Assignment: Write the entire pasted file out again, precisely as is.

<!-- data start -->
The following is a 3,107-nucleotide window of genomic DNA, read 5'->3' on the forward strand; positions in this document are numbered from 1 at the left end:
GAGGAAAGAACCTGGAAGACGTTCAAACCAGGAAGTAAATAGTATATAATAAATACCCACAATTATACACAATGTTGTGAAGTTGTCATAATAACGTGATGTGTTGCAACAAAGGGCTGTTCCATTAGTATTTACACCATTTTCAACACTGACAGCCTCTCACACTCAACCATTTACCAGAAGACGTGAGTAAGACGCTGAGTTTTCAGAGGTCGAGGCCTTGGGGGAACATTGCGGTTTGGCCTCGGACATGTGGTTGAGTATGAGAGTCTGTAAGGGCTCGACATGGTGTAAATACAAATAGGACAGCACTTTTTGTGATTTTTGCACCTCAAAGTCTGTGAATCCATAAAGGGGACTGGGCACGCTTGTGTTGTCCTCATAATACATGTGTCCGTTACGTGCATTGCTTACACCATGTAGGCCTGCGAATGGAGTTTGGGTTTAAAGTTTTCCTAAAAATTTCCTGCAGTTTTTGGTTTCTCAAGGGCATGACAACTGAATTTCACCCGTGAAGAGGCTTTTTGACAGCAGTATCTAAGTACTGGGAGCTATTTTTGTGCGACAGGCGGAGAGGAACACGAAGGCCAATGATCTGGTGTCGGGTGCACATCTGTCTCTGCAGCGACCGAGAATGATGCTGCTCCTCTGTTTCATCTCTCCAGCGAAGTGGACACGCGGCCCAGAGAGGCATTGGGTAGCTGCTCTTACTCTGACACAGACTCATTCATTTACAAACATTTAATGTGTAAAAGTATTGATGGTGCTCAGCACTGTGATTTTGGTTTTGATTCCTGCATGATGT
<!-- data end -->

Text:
The following is a 3,107-nucleotide window of genomic DNA, read 5'->3' on the forward strand; positions in this document are numbered from 1 at the left end:
GAGGAAAGAACCTGGAAGACGTTCAAACCAGGAAGTAAATAGTATATAATAAATACCCACAATTATACACAATGTTGTGAAGTTGTCATAATAACGTGATGTGTTGCAACAAAGGGCTGTTCCATTAGTATTTACACCATTTTCAACACTGACAGCCTCTCACACTCAACCATTTACCAGAAGACGTGAGTAAGACGCTGAGTTTTCAGAGGTCGAGGCCTTGGGGGAACATTGCGGTTTGGCCTCGGACATGTGGTTGAGTATGAGAGTCTGTAAGGGCTCGACATGGTGTAAATACAAATAGGACAGCACTTTTTGTGATTTTTGCACCTCAAAGTCTGTGAATCCATAAAGGGGACTGGGCACGCTTGTGTTGTCCTCATAATACATGTGTCCGTTACGTGCATTGCTTACACCATGTAGGCCTGCGAATGGAGTTTGGGTTTAAAGTTTTCCTAAAAATTTCCTGCAGTTTTTGGTTTCTCAAGGGCATGACAACTGAATTTCACCCGTGAAGAGGCTTTTTGACAGCAGTATCTAAGTACTGGGAGCTATTTTTGTGCGACAGGCGGAGAGGAACACGAAGGCCAATGATCTGGTGTCGGGTGCACATCTGTCTCTGCAGCGACCGAGAATGATGCTGCTCCTCTGTTTCATCTCTCCAGCGAAGTGGACACGCGGCCCAGAGAGGCATTGGGTAGCTGCTCTTACTCTGACACAGACTCATTCATTTACAAACATTTAATGTGTAAAAGTATTGATGGTGCTCAGCACTGTGATTTTGGTTTTGATTCCTGCATGATGT